While Smith-Haslam appreciates the importance of the initiative, she initially wondered how she would implement these strategies while working urgently to address the pervasive academic learning loss that the pandemic has generated. But she was relieved to find that, rather than operating as a separate curriculum, the Return to Happiness strategies can be embedded into daily instruction.
Infuse into existing lessons
“The training facilitator stressed that these strategies are meant to be infused into existing lessons,” Smith-Haslam explains. “They are not a separate curriculum.”
The programme’s impact has been particularly significant for two of her students.
“Recently, we were reading a story that was focused on the sound that the letter H makes,” says Smith-Haslam. “Two of my students used to have frequent friction with one another, and I knew they were having an unkind exchange that day. I told these two that I wanted them to write a letter to one another using words with the H-sound. I asked everybody to do it, but I directed the two of them to write to each other. Of course, they protested – but then they wrote letters expressing how they felt, and I was able to figure out what the problem was between them.”
Make students feel included, meaningfully
It is this approach that is the emphasis of the Return to Happiness programme. “It is always important to include the student’s voice in learning outcomes as it lifts the entire educational experience,” explains Rebecca Tortello, UNICEF Education Specialist. “As we work to build back better, overall emotional wellness is rightfully being prioritised across our system and Return to Happiness, which is rooted in a student-centred approach, is more than timely. We are happy to see it taking root and finding its space in the teacher support landscape, benefitting students and teachers equally.”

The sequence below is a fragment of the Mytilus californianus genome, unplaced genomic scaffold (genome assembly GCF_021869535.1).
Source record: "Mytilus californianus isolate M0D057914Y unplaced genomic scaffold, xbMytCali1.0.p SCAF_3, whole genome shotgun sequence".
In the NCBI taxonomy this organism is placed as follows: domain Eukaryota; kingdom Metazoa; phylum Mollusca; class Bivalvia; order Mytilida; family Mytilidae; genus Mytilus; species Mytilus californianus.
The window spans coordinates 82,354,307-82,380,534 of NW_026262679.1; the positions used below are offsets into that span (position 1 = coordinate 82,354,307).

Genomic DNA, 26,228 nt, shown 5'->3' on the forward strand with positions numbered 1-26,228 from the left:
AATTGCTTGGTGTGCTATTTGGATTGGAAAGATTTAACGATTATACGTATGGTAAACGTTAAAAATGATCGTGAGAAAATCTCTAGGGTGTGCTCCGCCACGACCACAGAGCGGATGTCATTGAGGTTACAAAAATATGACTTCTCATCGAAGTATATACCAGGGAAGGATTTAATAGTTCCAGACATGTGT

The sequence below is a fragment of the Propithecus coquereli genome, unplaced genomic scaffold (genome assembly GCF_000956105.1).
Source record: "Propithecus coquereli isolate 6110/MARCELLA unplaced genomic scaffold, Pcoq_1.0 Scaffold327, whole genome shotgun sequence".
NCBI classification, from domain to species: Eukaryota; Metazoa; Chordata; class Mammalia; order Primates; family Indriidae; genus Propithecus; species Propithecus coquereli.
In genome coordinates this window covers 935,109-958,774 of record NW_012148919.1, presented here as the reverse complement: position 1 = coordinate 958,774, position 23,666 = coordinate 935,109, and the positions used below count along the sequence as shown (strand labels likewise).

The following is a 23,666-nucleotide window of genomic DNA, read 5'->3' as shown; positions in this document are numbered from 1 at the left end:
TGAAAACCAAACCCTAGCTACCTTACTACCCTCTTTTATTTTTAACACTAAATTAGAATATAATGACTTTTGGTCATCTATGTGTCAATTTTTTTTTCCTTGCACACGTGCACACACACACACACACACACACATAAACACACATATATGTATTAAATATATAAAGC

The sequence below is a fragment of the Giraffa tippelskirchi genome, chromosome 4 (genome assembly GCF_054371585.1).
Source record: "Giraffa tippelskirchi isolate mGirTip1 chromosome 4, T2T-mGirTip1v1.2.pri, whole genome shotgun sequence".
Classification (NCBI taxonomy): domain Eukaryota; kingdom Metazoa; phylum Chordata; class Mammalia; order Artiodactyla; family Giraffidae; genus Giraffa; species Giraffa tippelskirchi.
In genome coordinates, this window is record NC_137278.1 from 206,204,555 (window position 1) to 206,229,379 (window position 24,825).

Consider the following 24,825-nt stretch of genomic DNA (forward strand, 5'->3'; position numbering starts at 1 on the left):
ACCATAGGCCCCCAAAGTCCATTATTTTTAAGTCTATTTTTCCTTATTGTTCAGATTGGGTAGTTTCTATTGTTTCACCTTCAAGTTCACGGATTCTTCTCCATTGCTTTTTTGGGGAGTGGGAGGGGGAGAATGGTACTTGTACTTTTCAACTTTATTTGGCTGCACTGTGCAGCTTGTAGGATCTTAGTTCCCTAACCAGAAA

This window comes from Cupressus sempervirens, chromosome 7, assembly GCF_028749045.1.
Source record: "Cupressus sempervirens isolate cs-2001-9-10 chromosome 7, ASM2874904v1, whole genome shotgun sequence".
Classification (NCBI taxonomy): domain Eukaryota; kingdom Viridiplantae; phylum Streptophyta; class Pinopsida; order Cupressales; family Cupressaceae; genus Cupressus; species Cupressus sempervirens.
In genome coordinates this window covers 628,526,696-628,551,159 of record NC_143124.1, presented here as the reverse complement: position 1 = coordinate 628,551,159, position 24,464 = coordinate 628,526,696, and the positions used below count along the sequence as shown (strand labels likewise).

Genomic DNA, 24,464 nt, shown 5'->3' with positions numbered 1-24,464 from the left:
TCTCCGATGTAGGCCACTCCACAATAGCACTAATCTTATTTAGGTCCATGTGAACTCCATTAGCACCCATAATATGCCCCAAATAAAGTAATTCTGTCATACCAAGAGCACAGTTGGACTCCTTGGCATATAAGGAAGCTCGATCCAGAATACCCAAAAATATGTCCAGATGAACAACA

And if you are curious about the two students who exchanged letters, you would be happy to know, “They are friends now,” Smith-Haslam said. “These strategies focused on self-expression work. They really work.”
What is UNICEF doing?
UNICEF Jamaica is working with education partners to not only bring attention to the need for improved mental health support and care for children and adolescents, but to provide usable and useful strategies to do so. These include support for the development of courses like Return to Happiness, the roll out of the student-centred, emotionally supportive positive behaviour framework known as SWPBIS, the National College for Educational Leadership’s (NCEL)’s Child Friendly Schools course (CFS) and its Leadership for Safer Schools (LSS) Programme.
Another of our critical initiatives is the U-Matter Chatline. It is provided free by UNICEF’s U-Report messaging service for youth, connecting users aged 16-24 years to chat anonymously and confidentially with trained counsellors. To access help, young people are encouraged to message the word SUPPORT to 876-838-4897 on WhatsApp or with free SMS for Flow customers; or @ureportjamaica on Instagram and Facebook Messenger. Together with the Ministry of Health and Wellness, U-Matter chatline has provided more than 2,000 sessions with trained counsellors.